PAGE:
It was so stupid to have come too late. Her arrival at this hour would no doubt cause her aunt and uncle difficulties. She had telephoned this morning, just before the plane left. She wondered if they would be here to meet her. Her aunt hadn't said, but she'd asked for the arrival time. It was dark out and late. She hadn't been in Poland since she was a teenager––seven-eight years ago, and then only briefly.

What did the streets look like now, and her cousins, and what music had they played at the funeral?

She watched as a dark green canvas bag was tipped over the end of the belt by a woman struggling with two small children and an oversized frame-case. She waited a moment till the spot cleared and then stepped quietly forward and claimed her bag. Now to see if anyone was waiting.

She walked through the doors into the gauntlet of people, the line of searching faces behind the barrier, the hugs and kisses as passengers were claimed. There was no one she knew. She wasn't sure she'd recognize her relatives anyway and they probably wouldn't recognize her. She flinched from the occasional glance that slid over her, curiosity dying. No, no one came toward her. She stopped and looked around. Already the crowd was thinning. No one had come to meet her. She had thought it very likely and yet she was disappointed. She was jet-lagged and flat-feeling and alone. Perhaps they were too busy. No doubt there had been many things to do in connection with the funeral.

'Though they would certainly not be prostrated with grief. Natalia Lanska, concert pianist, had been much admired, had been adored––by people outside her own family. If any one of her nearest kin had felt for her, it was only she herself, Hania thought––and more out of compassion than anything else. Yet she had missed her funeral.

She would just have something to eat at the little café there. She turned towards it, and as she did so she saw the closed sign go up on the cash register and someone turned out the light.

Two men in mustaches were approaching her, asking simultaneously in broken English if she needed a taxi, ignoring one another, talking over each other. No, she wanted to say, I want something to eat! Still, it was getting on for nine-thirty and Wiktor and Anna would no doubt be waiting for her.

She liked the looks of the second taxi driver better, but nodded okay, in Polish, to the first to speak, and followed him through the glass doors into the night. The warm air wrapped around her, and the smell of diesel and pavement. Then she was in the taxi and they were speeding along the avenue––a smooth, spruced-up, anywhere-in-the-world sort of avenue between trees. The potholes would begin later. She tried to look out at the city. Here it was still the outskirts. Trees and garden plots and billboards. So many billboards. What was that Ogden Nash bit?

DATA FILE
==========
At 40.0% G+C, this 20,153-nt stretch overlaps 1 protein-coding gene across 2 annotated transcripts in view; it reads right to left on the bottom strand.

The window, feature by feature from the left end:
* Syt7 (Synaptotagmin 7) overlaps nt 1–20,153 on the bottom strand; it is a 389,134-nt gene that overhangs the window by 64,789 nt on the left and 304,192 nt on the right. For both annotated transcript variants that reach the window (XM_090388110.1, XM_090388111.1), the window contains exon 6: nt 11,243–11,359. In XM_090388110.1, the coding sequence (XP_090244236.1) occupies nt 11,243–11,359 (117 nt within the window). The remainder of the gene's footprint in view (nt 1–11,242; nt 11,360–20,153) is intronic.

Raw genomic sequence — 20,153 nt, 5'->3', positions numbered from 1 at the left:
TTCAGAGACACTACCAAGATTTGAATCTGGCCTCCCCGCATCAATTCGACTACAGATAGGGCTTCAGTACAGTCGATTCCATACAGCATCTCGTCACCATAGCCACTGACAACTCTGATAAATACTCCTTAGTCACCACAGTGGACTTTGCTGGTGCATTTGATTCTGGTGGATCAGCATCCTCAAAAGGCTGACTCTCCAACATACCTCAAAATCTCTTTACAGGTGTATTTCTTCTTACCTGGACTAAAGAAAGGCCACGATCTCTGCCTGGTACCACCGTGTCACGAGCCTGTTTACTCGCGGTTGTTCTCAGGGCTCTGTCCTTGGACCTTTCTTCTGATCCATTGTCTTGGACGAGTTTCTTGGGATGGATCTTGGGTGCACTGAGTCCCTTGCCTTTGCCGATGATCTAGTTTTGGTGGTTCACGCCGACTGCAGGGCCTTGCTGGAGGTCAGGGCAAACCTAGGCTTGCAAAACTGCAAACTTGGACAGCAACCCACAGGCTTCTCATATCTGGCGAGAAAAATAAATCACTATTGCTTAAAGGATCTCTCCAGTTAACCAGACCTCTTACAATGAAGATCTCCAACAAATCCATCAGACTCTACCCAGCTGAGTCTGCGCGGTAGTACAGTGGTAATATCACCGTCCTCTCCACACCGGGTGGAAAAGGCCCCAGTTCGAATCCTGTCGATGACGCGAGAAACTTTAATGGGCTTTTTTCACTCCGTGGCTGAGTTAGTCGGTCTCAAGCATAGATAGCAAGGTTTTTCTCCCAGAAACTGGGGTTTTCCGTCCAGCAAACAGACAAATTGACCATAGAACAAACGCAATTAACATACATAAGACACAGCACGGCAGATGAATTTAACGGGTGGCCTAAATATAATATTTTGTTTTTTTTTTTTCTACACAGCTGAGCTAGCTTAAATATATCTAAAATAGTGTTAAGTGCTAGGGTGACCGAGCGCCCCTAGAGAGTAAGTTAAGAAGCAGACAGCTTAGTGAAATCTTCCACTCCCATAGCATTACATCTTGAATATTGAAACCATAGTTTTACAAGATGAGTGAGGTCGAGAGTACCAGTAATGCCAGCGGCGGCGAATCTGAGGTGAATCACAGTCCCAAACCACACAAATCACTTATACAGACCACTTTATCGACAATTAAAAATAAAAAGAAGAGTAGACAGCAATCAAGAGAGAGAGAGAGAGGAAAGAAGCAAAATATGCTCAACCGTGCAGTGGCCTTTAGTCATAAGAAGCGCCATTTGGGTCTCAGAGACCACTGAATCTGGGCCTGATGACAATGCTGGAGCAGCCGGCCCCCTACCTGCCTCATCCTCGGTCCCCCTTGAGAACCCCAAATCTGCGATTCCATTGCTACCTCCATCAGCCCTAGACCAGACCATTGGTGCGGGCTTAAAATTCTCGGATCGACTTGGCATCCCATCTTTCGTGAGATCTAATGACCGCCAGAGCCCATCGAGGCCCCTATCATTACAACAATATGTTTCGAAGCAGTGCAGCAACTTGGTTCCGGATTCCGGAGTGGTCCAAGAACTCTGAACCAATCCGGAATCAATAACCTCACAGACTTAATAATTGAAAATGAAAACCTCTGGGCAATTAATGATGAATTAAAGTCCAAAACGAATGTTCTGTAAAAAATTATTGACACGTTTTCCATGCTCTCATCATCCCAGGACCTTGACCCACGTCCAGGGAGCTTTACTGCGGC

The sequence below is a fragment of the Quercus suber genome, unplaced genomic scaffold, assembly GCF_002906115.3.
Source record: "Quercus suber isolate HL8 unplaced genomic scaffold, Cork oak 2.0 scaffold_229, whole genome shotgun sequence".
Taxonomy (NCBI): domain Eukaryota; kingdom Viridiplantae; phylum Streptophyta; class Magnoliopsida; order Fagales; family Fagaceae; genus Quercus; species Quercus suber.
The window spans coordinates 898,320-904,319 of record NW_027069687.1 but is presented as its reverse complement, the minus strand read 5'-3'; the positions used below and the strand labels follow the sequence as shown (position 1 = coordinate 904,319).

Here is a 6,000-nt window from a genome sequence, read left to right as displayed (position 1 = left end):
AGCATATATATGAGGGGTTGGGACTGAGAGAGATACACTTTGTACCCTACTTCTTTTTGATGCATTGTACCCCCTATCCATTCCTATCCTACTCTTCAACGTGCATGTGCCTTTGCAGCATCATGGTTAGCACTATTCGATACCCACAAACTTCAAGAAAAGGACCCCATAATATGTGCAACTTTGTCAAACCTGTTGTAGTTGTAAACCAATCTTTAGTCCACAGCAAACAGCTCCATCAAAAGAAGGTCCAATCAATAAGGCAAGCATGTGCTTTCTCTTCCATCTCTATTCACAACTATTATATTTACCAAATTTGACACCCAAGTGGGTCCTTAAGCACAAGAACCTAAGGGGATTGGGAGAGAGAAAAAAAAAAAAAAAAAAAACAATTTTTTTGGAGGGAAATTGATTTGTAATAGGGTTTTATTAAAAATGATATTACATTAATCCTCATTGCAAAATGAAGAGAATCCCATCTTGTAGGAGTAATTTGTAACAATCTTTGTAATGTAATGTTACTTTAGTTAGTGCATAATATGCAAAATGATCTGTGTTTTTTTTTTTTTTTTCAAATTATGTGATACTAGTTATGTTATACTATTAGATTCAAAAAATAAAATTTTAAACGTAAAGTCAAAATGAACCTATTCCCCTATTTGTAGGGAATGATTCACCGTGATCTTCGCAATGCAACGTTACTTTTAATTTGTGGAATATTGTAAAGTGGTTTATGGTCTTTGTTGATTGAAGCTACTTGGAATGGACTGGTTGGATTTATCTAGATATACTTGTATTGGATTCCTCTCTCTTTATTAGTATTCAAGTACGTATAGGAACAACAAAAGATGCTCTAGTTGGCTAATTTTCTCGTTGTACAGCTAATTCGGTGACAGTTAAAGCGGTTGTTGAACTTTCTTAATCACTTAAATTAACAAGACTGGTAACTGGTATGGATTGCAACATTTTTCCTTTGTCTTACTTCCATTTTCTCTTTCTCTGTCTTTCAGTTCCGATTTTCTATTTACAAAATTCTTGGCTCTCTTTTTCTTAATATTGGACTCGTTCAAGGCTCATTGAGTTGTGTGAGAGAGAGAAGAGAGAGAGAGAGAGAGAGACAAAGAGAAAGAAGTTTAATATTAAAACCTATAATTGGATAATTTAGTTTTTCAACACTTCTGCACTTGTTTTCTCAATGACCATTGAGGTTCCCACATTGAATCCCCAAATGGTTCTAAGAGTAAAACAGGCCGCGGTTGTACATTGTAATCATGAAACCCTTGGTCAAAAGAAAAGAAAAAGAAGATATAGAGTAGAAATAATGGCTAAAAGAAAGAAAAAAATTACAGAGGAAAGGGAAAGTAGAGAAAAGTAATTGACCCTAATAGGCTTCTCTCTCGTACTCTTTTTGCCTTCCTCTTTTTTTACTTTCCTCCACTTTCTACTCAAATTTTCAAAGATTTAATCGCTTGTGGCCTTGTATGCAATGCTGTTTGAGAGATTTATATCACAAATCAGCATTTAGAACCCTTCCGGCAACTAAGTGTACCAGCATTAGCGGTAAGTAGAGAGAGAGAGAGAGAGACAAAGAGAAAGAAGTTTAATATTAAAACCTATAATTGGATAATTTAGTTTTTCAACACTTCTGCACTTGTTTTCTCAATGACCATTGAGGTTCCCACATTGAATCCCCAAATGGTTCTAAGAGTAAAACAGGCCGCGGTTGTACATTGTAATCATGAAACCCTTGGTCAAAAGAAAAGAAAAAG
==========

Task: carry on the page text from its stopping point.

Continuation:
I think that I shall never see

A billboard lovely as a tree…


Such an inconsequential thought but she smiled a little to herself and turned her gaze ahead as they came up too fast on the tail of another car and swerved at the last moment away to the right. Did the taxi driver really have to slalom so? In and out among the traffic, and wasn't that a red light they just went through? It was! She sank down in her seat. Thank goodness they were getting now into the city proper and he had to slow down some. There were streets of old buildings, stuccoed buildings with wrought-iron balconies and pilasters, and crowding behind and between, great modern constructions of glass and steel had sprung up everywhere. And here they were coming to downtown. Amazing how full the streets still were of people at this hour. Smart young men and women, with fashionable haircuts, laughing at café tables, leaning towards one another intently to tell a secret, make a point, leaning back in their seats to enjoy the joke. She almost wished she could tell the taxi driver to stop, could get out and join them, sit at a café and have a nice time with friends, have something to eat. They went on though, and soon they were passing embassies and parks, turning down tree-lined streets, and the taxi was pulling up too abruptly before a pre-war building of rather dilapidated mien.